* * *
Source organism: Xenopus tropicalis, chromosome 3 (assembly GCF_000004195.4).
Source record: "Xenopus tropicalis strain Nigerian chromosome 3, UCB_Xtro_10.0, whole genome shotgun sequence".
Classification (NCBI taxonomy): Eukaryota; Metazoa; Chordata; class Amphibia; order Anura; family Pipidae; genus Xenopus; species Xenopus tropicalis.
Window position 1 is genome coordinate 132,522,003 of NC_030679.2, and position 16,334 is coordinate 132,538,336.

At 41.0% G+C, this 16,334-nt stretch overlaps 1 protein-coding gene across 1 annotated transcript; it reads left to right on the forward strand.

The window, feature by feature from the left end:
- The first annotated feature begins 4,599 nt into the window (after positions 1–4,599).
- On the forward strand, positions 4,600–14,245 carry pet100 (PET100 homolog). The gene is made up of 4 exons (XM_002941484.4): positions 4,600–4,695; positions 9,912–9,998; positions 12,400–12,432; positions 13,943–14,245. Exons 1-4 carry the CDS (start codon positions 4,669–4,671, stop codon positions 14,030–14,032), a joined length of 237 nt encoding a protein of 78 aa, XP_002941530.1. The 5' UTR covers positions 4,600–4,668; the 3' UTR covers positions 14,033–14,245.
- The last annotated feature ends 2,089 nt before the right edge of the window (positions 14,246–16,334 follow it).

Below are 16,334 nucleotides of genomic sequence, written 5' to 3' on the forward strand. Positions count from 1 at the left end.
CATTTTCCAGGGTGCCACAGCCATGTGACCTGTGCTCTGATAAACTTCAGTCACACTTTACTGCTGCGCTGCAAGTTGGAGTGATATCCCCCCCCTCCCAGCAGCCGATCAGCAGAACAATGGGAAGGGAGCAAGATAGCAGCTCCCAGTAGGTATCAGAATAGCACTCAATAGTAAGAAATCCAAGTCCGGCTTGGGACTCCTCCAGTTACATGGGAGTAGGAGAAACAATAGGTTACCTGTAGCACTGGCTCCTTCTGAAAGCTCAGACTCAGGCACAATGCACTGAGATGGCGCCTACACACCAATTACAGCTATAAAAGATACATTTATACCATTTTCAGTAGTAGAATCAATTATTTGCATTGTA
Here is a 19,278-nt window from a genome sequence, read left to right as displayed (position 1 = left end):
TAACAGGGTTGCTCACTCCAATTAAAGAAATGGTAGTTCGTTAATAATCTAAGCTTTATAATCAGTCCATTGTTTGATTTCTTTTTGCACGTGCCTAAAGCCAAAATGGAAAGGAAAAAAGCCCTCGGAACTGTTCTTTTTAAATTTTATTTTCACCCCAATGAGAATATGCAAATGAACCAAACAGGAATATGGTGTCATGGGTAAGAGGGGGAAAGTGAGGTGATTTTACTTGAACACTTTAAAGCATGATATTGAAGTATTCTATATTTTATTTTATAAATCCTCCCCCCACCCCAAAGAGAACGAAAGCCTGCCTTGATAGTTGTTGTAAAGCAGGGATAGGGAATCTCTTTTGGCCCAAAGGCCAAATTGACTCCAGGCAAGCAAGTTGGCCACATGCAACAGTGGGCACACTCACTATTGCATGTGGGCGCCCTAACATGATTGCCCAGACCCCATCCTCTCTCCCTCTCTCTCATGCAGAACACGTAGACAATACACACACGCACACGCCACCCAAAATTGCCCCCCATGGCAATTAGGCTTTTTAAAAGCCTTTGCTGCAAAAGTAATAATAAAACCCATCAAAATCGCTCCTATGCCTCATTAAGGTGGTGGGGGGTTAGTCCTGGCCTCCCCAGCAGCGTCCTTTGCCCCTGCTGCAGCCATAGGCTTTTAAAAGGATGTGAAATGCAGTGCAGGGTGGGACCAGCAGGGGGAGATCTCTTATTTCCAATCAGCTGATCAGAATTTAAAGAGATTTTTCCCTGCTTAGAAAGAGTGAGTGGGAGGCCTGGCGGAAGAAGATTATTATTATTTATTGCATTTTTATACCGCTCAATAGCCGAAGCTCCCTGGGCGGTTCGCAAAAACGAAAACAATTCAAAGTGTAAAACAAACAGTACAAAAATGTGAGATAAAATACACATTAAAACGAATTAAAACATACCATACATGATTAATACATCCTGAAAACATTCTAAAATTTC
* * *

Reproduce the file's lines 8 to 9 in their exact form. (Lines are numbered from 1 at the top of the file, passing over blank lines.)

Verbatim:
- On the forward strand, positions 4,600–14,245 carry pet100 (PET100 homolog). The gene is made up of 4 exons (XM_002941484.4): positions 4,600–4,695; positions 9,912–9,998; positions 12,400–12,432; positions 13,943–14,245. Exons 1-4 carry the CDS (start codon positions 4,669–4,671, stop codon positions 14,030–14,032), a joined length of 237 nt encoding a protein of 78 aa, XP_002941530.1. The 5' UTR covers positions 4,600–4,668; the 3' UTR covers positions 14,033–14,245.
- The last annotated feature ends 2,089 nt before the right edge of the window (positions 14,246–16,334 follow it).